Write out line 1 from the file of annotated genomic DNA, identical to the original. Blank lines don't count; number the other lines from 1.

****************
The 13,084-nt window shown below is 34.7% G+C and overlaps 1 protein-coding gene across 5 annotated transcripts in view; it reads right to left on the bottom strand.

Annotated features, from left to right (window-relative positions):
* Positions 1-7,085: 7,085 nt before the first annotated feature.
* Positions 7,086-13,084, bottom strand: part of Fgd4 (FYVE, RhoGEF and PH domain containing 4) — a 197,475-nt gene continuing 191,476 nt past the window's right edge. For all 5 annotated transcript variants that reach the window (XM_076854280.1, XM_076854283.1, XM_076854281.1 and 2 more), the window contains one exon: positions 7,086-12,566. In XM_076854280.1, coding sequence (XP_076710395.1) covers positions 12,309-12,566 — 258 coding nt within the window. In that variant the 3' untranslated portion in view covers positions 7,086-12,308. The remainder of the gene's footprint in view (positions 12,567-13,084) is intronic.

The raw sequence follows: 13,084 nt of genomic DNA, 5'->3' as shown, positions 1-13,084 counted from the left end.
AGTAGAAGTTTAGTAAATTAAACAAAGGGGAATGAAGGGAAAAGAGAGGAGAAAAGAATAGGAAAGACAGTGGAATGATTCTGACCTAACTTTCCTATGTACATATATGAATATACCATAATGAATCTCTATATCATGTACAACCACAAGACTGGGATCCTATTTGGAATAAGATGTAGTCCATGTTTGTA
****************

The 13,084-nt window shown below is 34.7% G+C and overlaps 1 protein-coding gene across 5 annotated transcripts in view; it reads right to left on the bottom strand.